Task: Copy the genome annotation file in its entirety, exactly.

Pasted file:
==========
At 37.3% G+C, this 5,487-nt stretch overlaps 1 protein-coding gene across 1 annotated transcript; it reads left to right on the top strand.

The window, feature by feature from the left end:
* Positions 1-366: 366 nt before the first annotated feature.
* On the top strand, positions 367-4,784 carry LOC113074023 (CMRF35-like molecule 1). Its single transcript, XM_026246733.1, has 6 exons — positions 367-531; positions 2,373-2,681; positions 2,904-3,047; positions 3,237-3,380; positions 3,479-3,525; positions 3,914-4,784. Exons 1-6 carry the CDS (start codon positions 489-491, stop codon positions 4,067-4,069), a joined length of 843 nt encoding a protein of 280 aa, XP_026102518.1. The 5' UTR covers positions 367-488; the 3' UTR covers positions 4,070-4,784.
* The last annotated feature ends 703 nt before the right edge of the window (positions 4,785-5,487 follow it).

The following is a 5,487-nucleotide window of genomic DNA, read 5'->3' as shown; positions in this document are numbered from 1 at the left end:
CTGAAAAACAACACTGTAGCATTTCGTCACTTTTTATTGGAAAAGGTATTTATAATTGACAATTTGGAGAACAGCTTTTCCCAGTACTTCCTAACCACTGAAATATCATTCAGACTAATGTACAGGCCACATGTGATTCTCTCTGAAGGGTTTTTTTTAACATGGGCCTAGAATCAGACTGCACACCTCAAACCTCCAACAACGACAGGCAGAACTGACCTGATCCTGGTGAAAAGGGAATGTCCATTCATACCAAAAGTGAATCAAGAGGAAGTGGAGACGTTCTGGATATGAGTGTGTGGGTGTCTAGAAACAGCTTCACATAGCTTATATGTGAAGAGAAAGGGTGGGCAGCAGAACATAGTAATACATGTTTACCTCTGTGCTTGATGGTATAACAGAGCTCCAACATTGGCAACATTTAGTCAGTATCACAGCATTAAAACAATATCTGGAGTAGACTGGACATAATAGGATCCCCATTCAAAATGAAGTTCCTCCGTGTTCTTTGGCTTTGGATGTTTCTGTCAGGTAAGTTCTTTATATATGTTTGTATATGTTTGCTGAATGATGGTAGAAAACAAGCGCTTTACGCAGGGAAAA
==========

At 37.3% G+C, this 5,487-nt stretch overlaps 1 protein-coding gene across 1 annotated transcript; it reads left to right on the top strand.

The window, feature by feature from the left end:
* Positions 1-366: 366 nt before the first annotated feature.
* On the top strand, positions 367-4,784 carry LOC113074023 (CMRF35-like molecule 1). Its single transcript, XM_026246733.1, has 6 exons — positions 367-531; positions 2,373-2,681; positions 2,904-3,047; positions 3,237-3,380; positions 3,479-3,525; positions 3,914-4,784. Exons 1-6 carry the CDS (start codon positions 489-491, stop codon positions 4,067-4,069), a joined length of 843 nt encoding a protein of 280 aa, XP_026102518.1. The 5' UTR covers positions 367-488; the 3' UTR covers positions 4,070-4,784.
* The last annotated feature ends 703 nt before the right edge of the window (positions 4,785-5,487 follow it).

The following is a 5,487-nucleotide window of genomic DNA, read 5'->3' as shown; positions in this document are numbered from 1 at the left end:
CTGAAAAACAACACTGTAGCATTTCGTCACTTTTTATTGGAAAAGGTATTTATAATTGACAATTTGGAGAACAGCTTTTCCCAGTACTTCCTAACCACTGAAATATCATTCAGACTAATGTACAGGCCACATGTGATTCTCTCTGAAGGGTTTTTTTTAACATGGGCCTAGAATCAGACTGCACACCTCAAACCTCCAACAACGACAGGCAGAACTGACCTGATCCTGGTGAAAAGGGAATGTCCATTCATACCAAAAGTGAATCAAGAGGAAGTGGAGACGTTCTGGATATGAGTGTGTGGGTGTCTAGAAACAGCTTCACATAGCTTATATGTGAAGAGAAAGGGTGGGCAGCAGAACATAGTAATACATGTTTACCTCTGTGCTTGATGGTATAACAGAGCTCCAACATTGGCAACATTTAGTCAGTATCACAGCATTAAAACAATATCTGGAGTAGACTGGACATAATAGGATCCCCATTCAAAATGAAGTTCCTCCGTGTTCTTTGGCTTTGGATGTTTCTGTCAGGTAAGTTCTTTATATATGTTTGTATATGTTTGCTGAATGATGGTAGAAAACAAGCGCTTTACGCAGGGAAAA